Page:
A week later, Mohammed bin Salman purged a number of princes from their positions in the kingdom, holding them hostage in the Riyadh Ritz Carlton. At least one of them, it was reported, was tortured. The crown prince, The Intercept reported, said he had Kushner “in my pocket.”
Six months later, Cadre, a company co-owned by Kushner, sought “an investment of at least $100 million from a private fund that receives much of its capital from the governments of Saudi Arabia and the United Arab Emirates,” according to Bloomberg. Although the fund walked away from the deal in June, the attempt at the transaction is troubling—suggestive of a quid pro quo.
Now, CNN reports, the crown prince has reached out to Kushner to discuss the blame ascribed to his regime in the disappearance of Khashoggi, who never emerged from the Saudi consulate in Instabul last week after he entered in order to attend to some paperwork. The network reports that the crown prince denied any involvement in whatever circumstances led to the journalist’s disappearance. (Which makes one wonder if Kushner mentioned anything about Khashoggi, a royal family insider-turned-critic, in his list of disloyal Saudis.)
Then there’s Trump himself who, according to The New York Times, has been doing business with the Saudis for at least 20 years, ever “since he sold the Plaza Hotel to a partnership formed by a Saudi prince.” During the 2016 presidential campaign, The Washington Post reported, Trump registered eight new companies tied to a hotel investment in Saudi Arabia. Earlier in his relationship with the House of Saud, he did deals that look like Trump bailouts: the purchase of his “superyacht,” the Trump Princess, by Al-Waleed bin Talal for $20 million, as well as the sale of a Trump apartment to the Saudi government for $4.5 million.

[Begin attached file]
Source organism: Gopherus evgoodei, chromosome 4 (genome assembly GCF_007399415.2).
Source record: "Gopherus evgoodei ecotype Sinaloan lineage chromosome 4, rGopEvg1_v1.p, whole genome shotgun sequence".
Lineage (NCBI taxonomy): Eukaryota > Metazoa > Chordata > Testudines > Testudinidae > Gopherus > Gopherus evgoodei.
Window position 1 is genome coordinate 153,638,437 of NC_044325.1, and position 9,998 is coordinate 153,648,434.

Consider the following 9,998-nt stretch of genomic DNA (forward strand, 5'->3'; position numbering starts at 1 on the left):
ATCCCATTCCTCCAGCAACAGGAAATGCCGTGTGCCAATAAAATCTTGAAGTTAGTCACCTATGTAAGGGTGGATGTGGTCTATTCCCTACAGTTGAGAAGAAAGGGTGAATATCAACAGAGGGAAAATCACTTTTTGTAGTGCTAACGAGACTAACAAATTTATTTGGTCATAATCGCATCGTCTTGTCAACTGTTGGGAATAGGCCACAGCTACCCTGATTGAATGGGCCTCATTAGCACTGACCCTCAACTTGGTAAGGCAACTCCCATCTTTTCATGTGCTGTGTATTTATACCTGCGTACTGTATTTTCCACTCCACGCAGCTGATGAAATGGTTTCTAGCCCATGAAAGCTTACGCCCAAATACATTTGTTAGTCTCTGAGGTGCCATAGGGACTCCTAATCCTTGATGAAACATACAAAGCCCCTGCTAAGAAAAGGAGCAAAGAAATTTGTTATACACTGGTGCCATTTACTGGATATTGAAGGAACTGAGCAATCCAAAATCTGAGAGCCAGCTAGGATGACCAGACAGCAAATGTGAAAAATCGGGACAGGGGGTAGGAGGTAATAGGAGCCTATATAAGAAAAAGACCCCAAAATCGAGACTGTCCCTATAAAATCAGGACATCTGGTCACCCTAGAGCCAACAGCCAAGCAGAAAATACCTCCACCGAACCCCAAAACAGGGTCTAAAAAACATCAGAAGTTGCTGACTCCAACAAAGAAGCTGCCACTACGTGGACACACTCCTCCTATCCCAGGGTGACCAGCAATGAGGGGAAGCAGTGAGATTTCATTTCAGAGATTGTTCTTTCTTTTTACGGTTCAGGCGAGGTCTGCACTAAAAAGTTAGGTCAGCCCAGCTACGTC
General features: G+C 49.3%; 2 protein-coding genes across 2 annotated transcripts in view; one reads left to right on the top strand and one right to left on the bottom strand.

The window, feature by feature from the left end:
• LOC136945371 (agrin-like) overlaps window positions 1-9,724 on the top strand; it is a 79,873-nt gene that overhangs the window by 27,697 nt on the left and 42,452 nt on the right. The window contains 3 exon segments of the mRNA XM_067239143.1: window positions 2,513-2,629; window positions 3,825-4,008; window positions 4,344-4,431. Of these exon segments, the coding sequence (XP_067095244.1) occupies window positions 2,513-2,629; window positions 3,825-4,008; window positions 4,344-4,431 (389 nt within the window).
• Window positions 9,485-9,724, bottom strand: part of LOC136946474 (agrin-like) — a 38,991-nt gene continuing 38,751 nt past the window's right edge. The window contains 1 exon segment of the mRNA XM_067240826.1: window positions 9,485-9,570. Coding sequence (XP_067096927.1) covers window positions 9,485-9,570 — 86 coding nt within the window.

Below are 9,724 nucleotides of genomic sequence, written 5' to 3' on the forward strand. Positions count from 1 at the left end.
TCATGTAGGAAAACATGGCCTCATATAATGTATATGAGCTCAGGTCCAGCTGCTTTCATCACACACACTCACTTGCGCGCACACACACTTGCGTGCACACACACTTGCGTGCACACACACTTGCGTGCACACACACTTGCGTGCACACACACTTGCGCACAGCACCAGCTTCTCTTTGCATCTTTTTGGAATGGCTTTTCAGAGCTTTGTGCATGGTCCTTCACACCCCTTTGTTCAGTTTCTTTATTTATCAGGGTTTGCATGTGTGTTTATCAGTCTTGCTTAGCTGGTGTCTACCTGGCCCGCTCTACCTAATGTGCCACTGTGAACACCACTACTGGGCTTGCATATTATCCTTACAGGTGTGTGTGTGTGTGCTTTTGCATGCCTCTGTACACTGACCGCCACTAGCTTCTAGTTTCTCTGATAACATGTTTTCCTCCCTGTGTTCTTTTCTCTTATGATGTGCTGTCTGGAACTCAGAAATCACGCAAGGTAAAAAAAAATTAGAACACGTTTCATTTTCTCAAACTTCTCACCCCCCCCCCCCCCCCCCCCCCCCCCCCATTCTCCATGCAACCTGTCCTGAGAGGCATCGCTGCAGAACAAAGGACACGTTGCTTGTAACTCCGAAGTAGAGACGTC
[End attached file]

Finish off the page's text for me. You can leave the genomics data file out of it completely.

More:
Of course, Trump has business interests in Turkey, too, which could complicate things, seeing as it’s Turkish intelligence that is spilling what beans it has on Khashoggi’s fate.
But even Turkey’s leaders surely know that Saudi Arabia is the big favorite of Trump and his family. Just look at how the United States under Trump has been complicit in Saudi Arabia’s bombing of civilians in Yemen. And who can forget that “hands on the glowing orb” moment during Trump’s presidential visit to Riyadh, which marked his first visit to a foreign country as the U.S. commander-in-chief.
It is difficult to express just how dangerous a moment we have arrived at. The president is not only corrupt to his core, but willing to use the tools of authoritarianism to do his looting.
May the memory of Jamal Khashoggi live long in the American mind. It’s a warning.